FIG. 6 shows the lower portion of the protector 301 of FIG. 5 in more detail. In particular, the rounded junctions between the lower wall portion and the side wall portions 302, 304 are thinned by forming notches 307 in the outer surface of the protector 301. Additionally, in this specific embodiment, the lower portion of the protector, i.e. a weakened wall portion 305 comprises one notch 307 in each of the inner and outer surfaces thereof. The depth of the notches 307 corresponds approximately to 1/3 to 1/2 of the material thickness adjacent thereto. The notches 307 on the inner and outer surfaces of the lower wall portion are preferably offset with respect to each other as shown in FIG. 6. The protector as shown in FIGS. 5 and 6 may also include any one or combination of features of the foregoing embodiments.
The fail-safe function of the protector 1 is described below.
The protector 1 as shown in FIGS. 1 to 6 is preferably mounted on a portion or a panel of a car body, specifically as shown in FIG. 7 between a cowl panel 510 and a reinforcement member 520 of the car body within the passenger compartment. The reinforcement member 520 made of a metal bar and extending in a transverse direction with respect to the length of the car body is mounted via a mounting web 530 of, e.g. metal which extends in lengthwise direction as shown in FIG. 7. The protector 1 contains several unbound cables of the wiring harness which are connected with different electrical devices of a vehicle. In the case of a head-on collision, wiring harness or cables contained in a protector according to the prior art might be trapped between the cowl panel and the reinforcement member, if the deformation of one or both of these elements occurs. In a serious accident, the cables might be squeezed by the cowl panel and the reinforcement member, thereby making a short circuit likely to occur. Contrary to this, when the inventive protector is used, the loosely contained cables will be able to escape the impact or squeezing zone. When a thrust is applied to the protector 1, the thinned wall portion 5 will be deformed, providing a space for the cables to escape. If a certain predetermined amount of deformation of the protector 1 occurs, the protector 1 will open, either by disengaging an unillustrated engagement means or by breaking the frangible weakened wall portion, thereby further providing an escape space for the cables. When the protector 1 is mounted in a preferred horizontal alignment, gravity helps the cables to move toward the deformed or opened weakened wall portion.
The use of the inventive protector substantially avoids a risk of squeezing cables and a resulting short circuit as the cables are permitted to fall, move or even be expelled from the squeezing zone.
|Cited Patent||Filing date||Publication date||Applicant||Title|
|US594998 *||Oct 1, 1897||Dec 7, 1897||Conduit for electric wires|
|US3812282 *||Jan 11, 1973||May 21, 1974||Int Standard Electric Corp||Tearable insulation sheath for cables|
|US4093761 *||Aug 19, 1974||Jun 6, 1978||Taylor Industries, Inc.||Sheet with breakaway line|
|US4136257 *||Mar 1, 1978||Jan 23, 1979||Taylor Philip W||Wire duct with wire retaining clip|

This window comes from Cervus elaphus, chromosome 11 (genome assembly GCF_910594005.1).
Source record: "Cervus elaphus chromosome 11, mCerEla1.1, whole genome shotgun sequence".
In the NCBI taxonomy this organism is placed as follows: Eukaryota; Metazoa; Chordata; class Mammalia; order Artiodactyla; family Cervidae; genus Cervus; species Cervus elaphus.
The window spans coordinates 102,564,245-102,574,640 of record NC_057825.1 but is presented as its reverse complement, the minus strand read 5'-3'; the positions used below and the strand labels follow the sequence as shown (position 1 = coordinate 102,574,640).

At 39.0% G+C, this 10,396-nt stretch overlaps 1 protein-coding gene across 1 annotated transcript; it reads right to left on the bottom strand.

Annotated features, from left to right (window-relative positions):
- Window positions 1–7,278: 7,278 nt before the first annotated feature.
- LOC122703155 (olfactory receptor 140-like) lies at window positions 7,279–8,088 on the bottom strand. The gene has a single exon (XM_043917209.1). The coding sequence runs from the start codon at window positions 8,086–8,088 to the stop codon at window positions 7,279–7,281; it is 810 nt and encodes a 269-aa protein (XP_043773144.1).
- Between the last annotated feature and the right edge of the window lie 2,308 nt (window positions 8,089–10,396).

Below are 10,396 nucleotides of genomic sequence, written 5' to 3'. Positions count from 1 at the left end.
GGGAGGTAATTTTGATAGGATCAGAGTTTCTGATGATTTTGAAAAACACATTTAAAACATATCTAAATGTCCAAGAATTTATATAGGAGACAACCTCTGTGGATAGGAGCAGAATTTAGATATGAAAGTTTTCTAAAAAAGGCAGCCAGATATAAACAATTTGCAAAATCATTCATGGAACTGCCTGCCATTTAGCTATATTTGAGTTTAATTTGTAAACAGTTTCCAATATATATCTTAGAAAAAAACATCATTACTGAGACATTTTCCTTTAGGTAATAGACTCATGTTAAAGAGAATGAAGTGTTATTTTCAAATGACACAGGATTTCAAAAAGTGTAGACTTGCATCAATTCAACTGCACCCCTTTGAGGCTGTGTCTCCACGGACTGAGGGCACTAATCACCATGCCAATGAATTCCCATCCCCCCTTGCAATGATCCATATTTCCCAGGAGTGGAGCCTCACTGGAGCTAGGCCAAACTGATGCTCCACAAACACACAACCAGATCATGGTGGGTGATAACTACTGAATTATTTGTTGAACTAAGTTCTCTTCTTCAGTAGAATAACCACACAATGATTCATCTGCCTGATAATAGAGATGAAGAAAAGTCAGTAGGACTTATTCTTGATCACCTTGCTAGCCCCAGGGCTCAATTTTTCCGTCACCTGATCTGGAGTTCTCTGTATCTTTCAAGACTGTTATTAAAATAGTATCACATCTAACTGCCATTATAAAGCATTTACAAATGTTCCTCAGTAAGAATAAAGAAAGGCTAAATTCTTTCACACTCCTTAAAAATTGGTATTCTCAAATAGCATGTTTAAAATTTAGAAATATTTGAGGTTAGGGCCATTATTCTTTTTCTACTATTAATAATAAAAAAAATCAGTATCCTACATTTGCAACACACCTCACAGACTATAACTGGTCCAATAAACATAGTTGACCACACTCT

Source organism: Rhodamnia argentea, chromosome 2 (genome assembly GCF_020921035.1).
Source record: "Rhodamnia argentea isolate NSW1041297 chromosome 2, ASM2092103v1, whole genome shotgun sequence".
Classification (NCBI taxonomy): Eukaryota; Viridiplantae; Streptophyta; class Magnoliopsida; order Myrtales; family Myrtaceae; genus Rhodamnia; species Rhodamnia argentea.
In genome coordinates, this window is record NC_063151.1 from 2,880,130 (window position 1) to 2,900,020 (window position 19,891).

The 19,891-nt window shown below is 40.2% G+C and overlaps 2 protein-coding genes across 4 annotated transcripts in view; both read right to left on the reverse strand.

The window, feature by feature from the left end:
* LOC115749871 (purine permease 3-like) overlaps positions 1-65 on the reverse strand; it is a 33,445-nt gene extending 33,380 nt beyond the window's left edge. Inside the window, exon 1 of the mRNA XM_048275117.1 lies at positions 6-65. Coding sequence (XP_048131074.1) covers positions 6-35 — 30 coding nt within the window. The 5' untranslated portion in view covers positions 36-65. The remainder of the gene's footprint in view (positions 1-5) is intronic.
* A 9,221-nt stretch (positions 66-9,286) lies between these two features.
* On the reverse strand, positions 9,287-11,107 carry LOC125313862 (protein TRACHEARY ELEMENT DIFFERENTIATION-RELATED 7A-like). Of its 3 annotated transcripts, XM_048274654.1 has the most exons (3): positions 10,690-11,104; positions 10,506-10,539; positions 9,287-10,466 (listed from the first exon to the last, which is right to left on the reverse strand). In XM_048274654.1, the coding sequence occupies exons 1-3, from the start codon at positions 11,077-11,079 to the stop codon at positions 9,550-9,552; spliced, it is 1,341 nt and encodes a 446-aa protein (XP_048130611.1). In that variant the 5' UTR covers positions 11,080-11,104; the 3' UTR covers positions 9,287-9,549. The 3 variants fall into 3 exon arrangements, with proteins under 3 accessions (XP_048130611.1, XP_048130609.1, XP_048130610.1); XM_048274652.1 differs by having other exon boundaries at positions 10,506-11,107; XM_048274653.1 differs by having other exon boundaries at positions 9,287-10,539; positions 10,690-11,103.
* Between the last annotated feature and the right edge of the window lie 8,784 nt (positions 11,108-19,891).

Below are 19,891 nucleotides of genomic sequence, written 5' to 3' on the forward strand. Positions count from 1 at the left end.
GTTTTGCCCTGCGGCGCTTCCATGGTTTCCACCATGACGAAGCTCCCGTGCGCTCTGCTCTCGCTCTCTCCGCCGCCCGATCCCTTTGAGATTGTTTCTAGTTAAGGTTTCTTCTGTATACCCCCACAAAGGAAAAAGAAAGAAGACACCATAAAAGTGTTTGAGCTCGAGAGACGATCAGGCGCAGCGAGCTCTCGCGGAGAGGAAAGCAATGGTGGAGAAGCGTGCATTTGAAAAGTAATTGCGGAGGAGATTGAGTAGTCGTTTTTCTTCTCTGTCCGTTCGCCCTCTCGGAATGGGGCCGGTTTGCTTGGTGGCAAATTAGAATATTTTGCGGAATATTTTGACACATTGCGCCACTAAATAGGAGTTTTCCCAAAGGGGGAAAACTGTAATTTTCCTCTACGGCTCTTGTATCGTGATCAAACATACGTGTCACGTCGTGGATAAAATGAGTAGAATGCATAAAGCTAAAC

|US4175593 *||Dec 28, 1976||Nov 27, 1979||Canadian General Electric Company Limited||Split duct with integral hinge|
|US5003129 *||Jun 1, 1990||Mar 26, 1991||Nissan Motor Company, Ltd.||Protecting structure for harness wired along telescopic steering column|
|US5016842 *||Aug 30, 1989||May 21, 1991||Yazaki Corporation||Protector for wire harness|
|US5024251 *||Jul 3, 1990||Jun 18, 1991||Square D Company||Lay-in wireway assembly|
|DE4017781A1 *||Jun 1, 1990||Dec 6, 1990||Nissan Motor||Schutzvorrichtung fuer einen kabelbaum|
|DE4104968A1 *||Feb 19, 1991||Sep 3, 1992||Daimler Benz Ag||Open, wall-mounted, U=shaped cable duct e.g. for vehicle bodywork - has clamps, each with at least 4 spaced sections with specified locations|
|DE4230636A1 *||Sep 12, 1992||Mar 17, 1994||Daimler Benz Ag||Cable guideway for vehicle passenger compartment - has electrical cable bundle and battery cable extending along longitudinal chassis member with maintained relative spacing|
|FR2536219A1 *||Title not available|
|GB2268837A *||Title not available|
|WO1993018565A1 *||Mar 9, 1993||Sep 16, 1993||United Technologies Automotive, Inc.||Wiring harness conduit|
|Citing Patent||Filing date||Publication date||Applicant||Title|
|US6399883 *||Jun 20, 2000||Jun 4, 2002||Thomas E. Lhota||Channel for low voltage electrical wiring|
|US6444288 *||Nov 28, 1998||Sep 3, 2002||Rehau Ag & Co.||Conduit profile|
|US6484997||Oct 22, 1999||Nov 26, 2002||Guy Edwards||Terminal block mounting track|
|US8465226 *||Jan 24, 2011||Jun 18, 2013||Dennis Gordon DAVIS||Culvert end|
|US8668253||Jun 12, 2012||Mar 11, 2014||Ford Global Technologies, Llc||Integrated door scuff plate and wire shield|
|US20110206461 *||Jan 24, 2011||Aug 25, 2011||Davis Dennis Gordon||Culvert end|
|U.S. Classification||174/68.3, 174/101, 138/119|
|Sep 26, 1996||AS||Assignment|
Owner name: SUMITOMO WIRING SYSTEMS, LTD., JAPAN
Free format text: ASSIGNMENT OF ASSIGNORS INTEREST;ASSIGNORS:UEMURA, KAZUHIRO;YAMASHITA, KOJI;REEL/FRAME:008154/0119
Effective date: 19960919
|Jun 18, 2002||REMI||Maintenance fee reminder mailed|
|Dec 2, 2002||LAPS||Lapse for failure to pay maintenance fees|
|Jan 28, 2003||FP||Expired due to failure to pay maintenance fee|
Effective date: 20021201